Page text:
illustration of detecting an anomaly in the Earth's magnetic field caused by
buried steel drums (in the northern United States, facing west).
magnetometer detects local buried iron objects because the object causes the
(locally) uniform magnetic field of the Earth to strengthen or weaken
depending on the size, orientation, and magnetic characteristics of the object.
Most of the normal field distortion is the result of an induction effect on
the earth's magnetic field by that particular iron object; however, many objects
may have a residual permanent magnetism which may interact with the induced
field, affecting the magnitude of the overall magnetic anomaly. These
variations coupled with variations in the object's orientation with respect
to the earth's field (as well as the state of corrosion of the object)
make absolute calibration for certain sized targets difficult, if not impossible.
Obtaining relative changes across the site are far more important than obtaining
absolute values. In addition, due to the weakening or strengthening effect
of the object on the (locally) uniform magnetic field of the Earth, a response
over one target produces both positive and negative distortions; such
data can yield very complicated contour maps. Oftentimes, to increase
the map's readability, these contour maps are converted to anomaly maps with
shading patterns used to distinguish two or more levels of anomaly magnitude.
On the other hand, large masses of drums may be detected easily to depths of
10-40 feet. The magnetometer can only sense ferrous materials such as
iron and steel; other metals like copper, tin, aluminum,
and brass are not ferromagnetic and cannot be located with a magnetometer
(but may be found with a metal detector).
Several different types of magnetometers are available. Some require the
operator to stop and take discrete measurements (by positioning the instrument
and pressing a button) which are compared to a base station reading; these systems
are generally proton magnetometers. Fluxgate magnetometers permit
the acquisition of data continuously as it is carried across the site.
The continuous coverage is obviously more suitable for mapping complex and large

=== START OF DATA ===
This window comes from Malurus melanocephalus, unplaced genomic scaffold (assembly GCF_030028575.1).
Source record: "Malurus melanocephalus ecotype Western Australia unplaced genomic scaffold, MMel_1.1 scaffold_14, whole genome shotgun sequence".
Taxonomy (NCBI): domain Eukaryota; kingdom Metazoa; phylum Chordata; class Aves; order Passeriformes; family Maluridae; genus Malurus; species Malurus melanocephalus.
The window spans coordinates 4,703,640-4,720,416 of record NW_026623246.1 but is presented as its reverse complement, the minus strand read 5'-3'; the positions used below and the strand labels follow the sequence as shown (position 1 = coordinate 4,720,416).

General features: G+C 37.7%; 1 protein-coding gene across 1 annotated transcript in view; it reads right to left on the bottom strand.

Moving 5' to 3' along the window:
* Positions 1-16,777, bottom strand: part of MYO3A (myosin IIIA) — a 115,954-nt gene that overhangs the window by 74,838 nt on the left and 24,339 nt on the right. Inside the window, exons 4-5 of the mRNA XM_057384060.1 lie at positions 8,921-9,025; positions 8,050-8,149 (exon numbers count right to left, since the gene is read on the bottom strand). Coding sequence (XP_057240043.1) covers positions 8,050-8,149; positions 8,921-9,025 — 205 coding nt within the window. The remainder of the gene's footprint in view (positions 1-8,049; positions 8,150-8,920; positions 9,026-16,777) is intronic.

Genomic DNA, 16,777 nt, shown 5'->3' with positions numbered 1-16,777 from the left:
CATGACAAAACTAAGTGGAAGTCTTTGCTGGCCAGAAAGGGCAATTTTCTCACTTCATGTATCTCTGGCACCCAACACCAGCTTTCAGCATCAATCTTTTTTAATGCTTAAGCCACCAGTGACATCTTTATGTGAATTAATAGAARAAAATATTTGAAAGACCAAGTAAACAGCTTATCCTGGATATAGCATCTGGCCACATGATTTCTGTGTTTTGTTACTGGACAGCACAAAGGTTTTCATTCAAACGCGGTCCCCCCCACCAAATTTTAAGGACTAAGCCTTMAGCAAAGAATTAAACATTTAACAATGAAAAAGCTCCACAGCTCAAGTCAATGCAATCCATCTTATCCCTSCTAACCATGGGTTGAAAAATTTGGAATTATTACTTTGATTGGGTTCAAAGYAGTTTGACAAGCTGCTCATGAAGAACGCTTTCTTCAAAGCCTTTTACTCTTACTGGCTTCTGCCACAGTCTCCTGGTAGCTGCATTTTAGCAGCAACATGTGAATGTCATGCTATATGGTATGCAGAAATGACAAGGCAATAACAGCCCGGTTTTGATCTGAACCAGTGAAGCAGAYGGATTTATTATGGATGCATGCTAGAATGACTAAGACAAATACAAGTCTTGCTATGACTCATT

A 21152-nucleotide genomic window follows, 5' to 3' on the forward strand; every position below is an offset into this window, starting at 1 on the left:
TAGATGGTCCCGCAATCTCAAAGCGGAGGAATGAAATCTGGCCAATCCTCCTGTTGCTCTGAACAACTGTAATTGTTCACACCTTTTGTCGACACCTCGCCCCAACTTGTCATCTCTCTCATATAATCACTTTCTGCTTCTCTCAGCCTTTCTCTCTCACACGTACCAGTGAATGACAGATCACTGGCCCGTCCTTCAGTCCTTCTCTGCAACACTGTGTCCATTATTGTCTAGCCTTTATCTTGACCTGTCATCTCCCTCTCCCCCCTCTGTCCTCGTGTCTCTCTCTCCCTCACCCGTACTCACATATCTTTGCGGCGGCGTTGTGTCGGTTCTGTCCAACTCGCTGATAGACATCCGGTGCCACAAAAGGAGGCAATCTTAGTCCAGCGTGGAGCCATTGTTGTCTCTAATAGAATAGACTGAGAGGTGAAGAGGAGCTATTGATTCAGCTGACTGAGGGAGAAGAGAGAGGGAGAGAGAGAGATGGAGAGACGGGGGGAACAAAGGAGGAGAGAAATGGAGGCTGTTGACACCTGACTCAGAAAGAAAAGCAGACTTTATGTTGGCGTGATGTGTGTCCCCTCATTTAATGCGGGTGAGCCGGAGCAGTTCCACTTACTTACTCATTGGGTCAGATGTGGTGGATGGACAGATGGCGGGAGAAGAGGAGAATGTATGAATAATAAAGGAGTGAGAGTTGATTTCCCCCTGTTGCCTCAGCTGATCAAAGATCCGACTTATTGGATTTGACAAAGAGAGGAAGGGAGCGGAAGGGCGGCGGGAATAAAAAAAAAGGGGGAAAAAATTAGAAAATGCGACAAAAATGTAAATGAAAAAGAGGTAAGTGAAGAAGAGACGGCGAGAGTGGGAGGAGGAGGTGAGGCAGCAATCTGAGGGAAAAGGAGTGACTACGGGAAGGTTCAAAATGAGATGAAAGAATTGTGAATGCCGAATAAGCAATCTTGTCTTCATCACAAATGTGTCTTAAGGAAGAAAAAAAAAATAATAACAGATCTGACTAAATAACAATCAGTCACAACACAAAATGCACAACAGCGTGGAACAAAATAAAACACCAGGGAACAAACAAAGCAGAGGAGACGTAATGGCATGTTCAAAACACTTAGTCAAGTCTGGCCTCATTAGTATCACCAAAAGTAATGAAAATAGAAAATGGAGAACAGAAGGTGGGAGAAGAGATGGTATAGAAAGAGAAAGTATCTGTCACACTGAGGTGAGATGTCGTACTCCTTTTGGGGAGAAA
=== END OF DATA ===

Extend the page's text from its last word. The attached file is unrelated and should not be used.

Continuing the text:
burial sites. The effectiveness of magnetometer results can be reduced
or inhibited by interference (noise) from time-variable changes in the earth's
field and spatial variations caused by magnetic minerals in the soil or iron
debris, pipes, fences, buildings and vehicles. Many of these problems
can be minimized by careful selection of the type of instrument and field procedures
used for the survey.
For example, the gradiometer configuration (two sensors mounted vertically)
was designed to overcome large scale diurnal intensity changes in the earth's
field; this design may also be used to minimize the lateral effects of nearby
fences, buildings, etc. Without the need for a base station, the gradiometer
permits the operator to concentrate on specific areas or targets of interest.
Because of these operational advantages, Geosphere
generally employs a highly sensitive fluxgate gradiometer system for most surveys.
for more drums beneath the surface with the magnetometer
measure variations in the magnetic field of the earth. Whether on the
surface or below, iron objects or minerals cause local distortions or
anomalies in this field. Originally designed for mineral exploration,
magnetometers are now used in the environmental field for locating buried steel
drums, tanks, pipes, and iron debris in trenches and landfills.
A magnetometer's response is proportional to the mass of iron in the
target. In a relatively "clean" area, a single drum may be theoretically
detected to a depth of 20 feet from the surface. In practice, however,
numerous smaller, near-surface iron objects will obscure the weak deeper target.
A more realistic maximum depth of detection is 5-10 feet.
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